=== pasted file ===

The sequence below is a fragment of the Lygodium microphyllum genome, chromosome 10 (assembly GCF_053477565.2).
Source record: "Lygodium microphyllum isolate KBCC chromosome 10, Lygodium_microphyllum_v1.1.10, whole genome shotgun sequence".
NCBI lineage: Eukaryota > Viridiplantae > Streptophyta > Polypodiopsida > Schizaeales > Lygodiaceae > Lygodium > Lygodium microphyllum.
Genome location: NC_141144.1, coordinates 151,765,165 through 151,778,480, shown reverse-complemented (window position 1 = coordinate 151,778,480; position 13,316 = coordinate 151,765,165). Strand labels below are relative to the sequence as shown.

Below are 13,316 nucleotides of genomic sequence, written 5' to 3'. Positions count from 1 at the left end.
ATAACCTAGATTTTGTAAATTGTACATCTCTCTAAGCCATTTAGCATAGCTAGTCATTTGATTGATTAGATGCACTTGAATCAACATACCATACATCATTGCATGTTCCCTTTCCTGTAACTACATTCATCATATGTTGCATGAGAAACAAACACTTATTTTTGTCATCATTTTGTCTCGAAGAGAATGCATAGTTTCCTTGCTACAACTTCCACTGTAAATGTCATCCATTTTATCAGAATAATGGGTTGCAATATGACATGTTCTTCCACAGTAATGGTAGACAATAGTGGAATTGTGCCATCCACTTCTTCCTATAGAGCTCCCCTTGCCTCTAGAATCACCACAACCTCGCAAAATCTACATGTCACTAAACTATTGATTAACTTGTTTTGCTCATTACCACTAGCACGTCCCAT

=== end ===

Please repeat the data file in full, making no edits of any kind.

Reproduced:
The sequence below is a fragment of the Lygodium microphyllum genome, chromosome 10 (assembly GCF_053477565.2).
Source record: "Lygodium microphyllum isolate KBCC chromosome 10, Lygodium_microphyllum_v1.1.10, whole genome shotgun sequence".
NCBI lineage: Eukaryota > Viridiplantae > Streptophyta > Polypodiopsida > Schizaeales > Lygodiaceae > Lygodium > Lygodium microphyllum.
Genome location: NC_141144.1, coordinates 151,765,165 through 151,778,480, shown reverse-complemented (window position 1 = coordinate 151,778,480; position 13,316 = coordinate 151,765,165). Strand labels below are relative to the sequence as shown.

Below are 13,316 nucleotides of genomic sequence, written 5' to 3'. Positions count from 1 at the left end.
ATAACCTAGATTTTGTAAATTGTACATCTCTCTAAGCCATTTAGCATAGCTAGTCATTTGATTGATTAGATGCACTTGAATCAACATACCATACATCATTGCATGTTCCCTTTCCTGTAACTACATTCATCATATGTTGCATGAGAAACAAACACTTATTTTTGTCATCATTTTGTCTCGAAGAGAATGCATAGTTTCCTTGCTACAACTTCCACTGTAAATGTCATCCATTTTATCAGAATAATGGGTTGCAATATGACATGTTCTTCCACAGTAATGGTAGACAATAGTGGAATTGTGCCATCCACTTCTTCCTATAGAGCTCCCCTTGCCTCTAGAATCACCACAACCTCGCAAAATCTACATGTCACTAAACTATTGATTAACTTGTTTTGCTCATTACCACTAGCACGTCCCAT